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It can be hard to find a therapist. If you speak Spanish, it's nearly impossible in Phoenix

Sandra Noemy Chacón Hernández couldn’t sleep at night, couldn’t leave her home except to go to work and was constantly fighting with her teenage daughter.

She says she immigrated with her children to the United States from El Salvador in 2016 to escape an abusive partner, but instead of finding a safe haven in her Arizona home, she found herself isolated, depressed and searching for help.

For many Spanish speakers, like Hernández, finding affordable and accessible mental health care in Phoenix can be nearly impossible. The Hispanic population became the largest racial demographic in the city in 2021, according to data from the U.S. Census Bureau, but a recent study found that the availability of Spanish-language mental health care treatments in Arizona is trending downward.

Fortunately for Hernández, a neighbor told her about Chicanos Por La Causa, a regional nonprofit organization providing social services, including therapy in Spanish, to primarily Latino and Hispanic populations.

Behind a dollar store and raspados (shaved ice) shop, Chicanos Por La Causa’s Centro de la Familia is nestled in the corner of a strip mall in Maryvale Village, a Phoenix neighborhood where over 75% of the population is Hispanic and more than half earn less than 200% of the federal poverty level.

Inside the center, bright colors and murals displaying familiar Mexican imagery, like the Virgen de Guadalupe, greet clients waiting to receive therapy services. The center assists clients in accessing both treatment and funding sources, such as Arizona Health Care Cost Containment System plans and grants from the American Rescue Plan Act.

In addition to the cost of mental health services, cultural and political barriers can stand in the way of Hispanic people seeking care. Gender norms, family dynamics and fear of institutions because of immigration status can also prevent people from accessing mental health care, said Richard Galindo, a Hispanic therapist at Chicanos Por La Causa.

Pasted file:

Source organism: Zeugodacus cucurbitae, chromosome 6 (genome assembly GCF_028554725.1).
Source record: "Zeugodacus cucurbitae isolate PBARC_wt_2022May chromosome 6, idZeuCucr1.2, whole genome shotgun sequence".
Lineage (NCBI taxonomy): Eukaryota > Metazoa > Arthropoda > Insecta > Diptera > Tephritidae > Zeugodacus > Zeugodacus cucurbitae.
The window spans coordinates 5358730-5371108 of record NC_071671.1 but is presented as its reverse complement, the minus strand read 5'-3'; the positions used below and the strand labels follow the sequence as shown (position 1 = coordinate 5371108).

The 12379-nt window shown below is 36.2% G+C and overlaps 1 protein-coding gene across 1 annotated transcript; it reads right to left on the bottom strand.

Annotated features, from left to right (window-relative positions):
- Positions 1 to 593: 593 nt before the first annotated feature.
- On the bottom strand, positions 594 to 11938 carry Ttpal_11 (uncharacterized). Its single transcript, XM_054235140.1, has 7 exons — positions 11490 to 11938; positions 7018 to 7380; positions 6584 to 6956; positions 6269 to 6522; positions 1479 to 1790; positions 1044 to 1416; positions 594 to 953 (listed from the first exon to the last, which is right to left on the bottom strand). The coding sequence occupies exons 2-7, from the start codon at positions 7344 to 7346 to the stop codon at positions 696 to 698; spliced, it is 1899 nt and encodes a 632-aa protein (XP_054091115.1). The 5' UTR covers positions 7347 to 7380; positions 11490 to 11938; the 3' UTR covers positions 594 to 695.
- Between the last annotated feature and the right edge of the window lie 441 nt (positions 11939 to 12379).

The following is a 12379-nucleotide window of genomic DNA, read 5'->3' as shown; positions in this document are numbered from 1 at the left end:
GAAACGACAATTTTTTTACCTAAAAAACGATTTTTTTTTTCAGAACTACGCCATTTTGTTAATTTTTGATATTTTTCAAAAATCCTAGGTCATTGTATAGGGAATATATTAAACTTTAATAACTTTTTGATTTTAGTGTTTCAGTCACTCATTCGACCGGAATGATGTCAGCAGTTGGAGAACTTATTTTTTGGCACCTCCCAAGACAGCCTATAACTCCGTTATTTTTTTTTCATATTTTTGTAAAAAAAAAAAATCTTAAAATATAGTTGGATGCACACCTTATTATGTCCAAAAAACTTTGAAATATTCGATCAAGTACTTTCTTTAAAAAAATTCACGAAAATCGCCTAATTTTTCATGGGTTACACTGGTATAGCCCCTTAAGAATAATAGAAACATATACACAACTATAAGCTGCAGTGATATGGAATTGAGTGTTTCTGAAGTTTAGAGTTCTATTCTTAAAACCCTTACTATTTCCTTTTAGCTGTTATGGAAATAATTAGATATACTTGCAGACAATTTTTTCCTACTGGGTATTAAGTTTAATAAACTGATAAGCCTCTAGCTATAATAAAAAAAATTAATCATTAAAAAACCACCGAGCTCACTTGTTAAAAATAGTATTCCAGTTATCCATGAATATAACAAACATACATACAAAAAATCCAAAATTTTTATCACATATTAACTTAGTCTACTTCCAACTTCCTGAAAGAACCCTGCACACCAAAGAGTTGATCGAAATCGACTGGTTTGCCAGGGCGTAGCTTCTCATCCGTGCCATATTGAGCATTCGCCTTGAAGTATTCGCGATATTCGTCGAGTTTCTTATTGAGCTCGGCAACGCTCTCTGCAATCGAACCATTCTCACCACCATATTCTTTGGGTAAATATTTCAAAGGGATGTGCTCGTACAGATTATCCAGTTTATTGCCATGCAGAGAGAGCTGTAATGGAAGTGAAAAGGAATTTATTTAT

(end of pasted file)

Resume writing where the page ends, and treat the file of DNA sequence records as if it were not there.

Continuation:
“You could give them the best therapy in the world,” said Galindo, “but if they don’t trust what you’re saying or don’t have a belief in what we’re asking them to do, you might as well just talk to the wall.”

Finding specialized care can be especially challenging for Spanish speaking patients. A 2022 study published in the journal Psychiatric Sciences shows the percentage of facilities offering Spanish-language mental health care services decreased between 2014 and 2019 in 44 states, including Arizona. Galindo recalls spending weeks searching for a bilingual trauma therapist for two young clients with Spanish-speaking parents before finding an agency with any availability.

“When you have some cultural understanding of where they’re coming from, it removes a lot of the self-doubt,” Galindo said. “It creates that atmosphere of trust, and I even bring it up during my first sessions.”

Professional organizations, like the National Latinx Psychological Association, are seeking to advance psychological knowledge, training and application in Latino communities.

For Manuel Zamarripa, president of the National Latinx Psychological Association, the importance of Spanish-language therapy goes beyond simple translation.

“When it comes to expressing emotional distress or emotional elation, we gravitate towards the Spanish language,” said Zamarripa, who holds a doctorate in counseling psychology. “When we are not able to do that because the person across from us can’t understand, that’s incredibly significant.”

In addition to treatment, Zamarripa stressed the importance of Spanish language and cultural competency training programs, noting there are few professional training programs offering specialized certifications like the ones offered at the Chicago School of Professional Psychology and Our Lady of the Lake University in San Antonio. He pointed to increases in Hispanic-serving institutions and diversity commitments from larger professional organizations, like the American Psychological Association, as indicators of positive movement, but said that more progress needs to be made toward equity and understanding.

“The field itself still needs to work to be more inclusive of our values, and our ways of looking at wellness and health care. We’re much more collectivistic,” Zamarripa said. “We’re much more community-oriented and familial in how we construct problems and solutions.”

Every Wednesday, Sandra Hernández attends a women’s support group hosted by Chicanos Por La Causa with other Spanish-speaking women from immigrant backgrounds. Hernández identifies this community group as a major contributor to her peace of mind and overall mental health support.

“I feel really good there, we have trust,” said Hernández when asked about the support group. “We are practically like a family.”

Cronkite News reporter Roxanne De La Rosa contributed to this story.

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